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The association of socioeconomic status and psychosocial and physical workplace factors with musculoskeletal injury in hospital workers.

Gillen-M; Yen-IH; Trupin-L; Swig-L; Rugulies-R; Mullen-K; Font-A; Burian-D; Ryan-G; Janowitz-I; Quinlan-PA; Frank-J; Blanc-P
Am J Ind Med 2007 Apr 50(4):245-260
BACKGROUND: The combined effect of socioeconomic, organizational, psychosocial, and physical factors on work-related musculoskeletal disorders (WRMSDs) were studied in a heterogeneous, socioeconomically diverse sample (cases and their matched referents) of hospital workers. METHODS: Cases were defined by a new acute or cumulative work-related musculoskeletal injury; referents were matched by job group, shift length, or at random. Information was obtained through telephone interviews and on-site ergonomics observation. Questionnaire items included sociodemographic variables, lost work time, work effectiveness, health status, pain/disability, and psychosocial working conditions using Effort Reward Imbalance (ERI) and Demand-Control (DC) models. Two multivariate models were tested: Model 1 included occupation as a predictor; Model 2 included education-income as a predictor. RESULTS: Cases reported greater pain, disability, lost time, and decreased work effectiveness than the referents. Model 1 was statistically significant for neck/upper extremity injury (Chi-square = 19.3, P = 0.01), back/lower extremity injury (Chi-square = 14.0, P = 0.05), and all injuries combined (Chi-square = 25.4, P = 0.001). "Other Clinical" occupations (34% mental health workers) had the highest risk of injury (OR 4.5: 95%CI, 1.7-12.1) for all injuries. The ERI ratio was a significant predictor for neck and upper extremity (OR 1.5: 95%CI, 1.1-1.9) and all injuries (OR 1.3; 95%CI, 1.04-1.5), per SD change in score. CONCLUSIONS: In this study, the risk of WRMSDs was more strongly influenced by specific psychosocial and physical job-related exposures than by broad socioeconomic factors such as education and income.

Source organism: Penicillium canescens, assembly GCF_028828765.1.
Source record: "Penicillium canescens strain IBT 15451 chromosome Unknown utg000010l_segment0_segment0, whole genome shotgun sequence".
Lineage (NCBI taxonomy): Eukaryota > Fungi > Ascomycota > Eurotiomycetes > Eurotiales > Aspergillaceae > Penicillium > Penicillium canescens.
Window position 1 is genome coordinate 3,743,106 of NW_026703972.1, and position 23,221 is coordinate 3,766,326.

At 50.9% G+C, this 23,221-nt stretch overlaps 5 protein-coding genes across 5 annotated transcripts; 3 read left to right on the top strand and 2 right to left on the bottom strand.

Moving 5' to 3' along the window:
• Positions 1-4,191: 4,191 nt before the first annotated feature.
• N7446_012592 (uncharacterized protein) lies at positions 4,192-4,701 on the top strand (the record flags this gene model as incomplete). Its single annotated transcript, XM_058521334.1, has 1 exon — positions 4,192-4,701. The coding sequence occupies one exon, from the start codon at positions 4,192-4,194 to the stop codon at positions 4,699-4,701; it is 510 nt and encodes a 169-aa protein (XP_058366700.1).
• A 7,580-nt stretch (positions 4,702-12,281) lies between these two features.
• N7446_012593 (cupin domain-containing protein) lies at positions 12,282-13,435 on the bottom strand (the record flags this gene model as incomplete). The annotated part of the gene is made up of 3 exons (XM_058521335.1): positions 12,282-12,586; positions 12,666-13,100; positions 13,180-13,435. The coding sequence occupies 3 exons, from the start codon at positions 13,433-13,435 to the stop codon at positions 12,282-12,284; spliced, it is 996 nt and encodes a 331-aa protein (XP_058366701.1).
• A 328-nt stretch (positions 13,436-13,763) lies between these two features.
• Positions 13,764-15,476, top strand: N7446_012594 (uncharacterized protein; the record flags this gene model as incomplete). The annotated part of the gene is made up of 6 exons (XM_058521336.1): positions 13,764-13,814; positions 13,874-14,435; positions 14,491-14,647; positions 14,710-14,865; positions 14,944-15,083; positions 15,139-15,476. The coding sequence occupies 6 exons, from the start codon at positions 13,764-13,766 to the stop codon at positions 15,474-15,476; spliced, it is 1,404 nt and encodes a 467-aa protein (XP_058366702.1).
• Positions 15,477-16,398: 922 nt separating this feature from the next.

Biological-effects; Demographic-characteristics; Emergency-care; Emergency-responders; Emergency-treatment; Engineering; Ergonomics; Exposure-assessment; Exposure-levels; Exposure-methods; Health-care-facilities; Health-care-personnel; Health-hazards; Injury-prevention; Medical-facilities; Medical-monitoring; Medical-personnel; Medical-services; Medical-surveys; Musculoskeletal-system; Musculoskeletal-system-disorders; Occupational-exposure; Occupational-hazards; Occupational-health-services; Occupational-psychology; Occupational-sociology; Occupations; Physiological-effects; Physiological-measurements; Physiological-response; Psychological-effects; Psychological-factors; Psychological-responses; Psychological-stress; Questionnaires; Risk-analysis; Risk-factors; Statistical-analysis; Work-areas; Work-environment; Work-practices; Author Keywords: work-related musculoskeletal disorders; socioeconomic status; hospitals; effort-reward imbalance; demand-control model; ergonomics; hospital occupations
Marion Gillen, Department of Community Health Systems, University of California, San Francisco, School of Nursing, 2 Koret Way, Box 0608, San Francisco, CA 94143-0608
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American Journal of Industrial Medicine
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University of California, Berkeley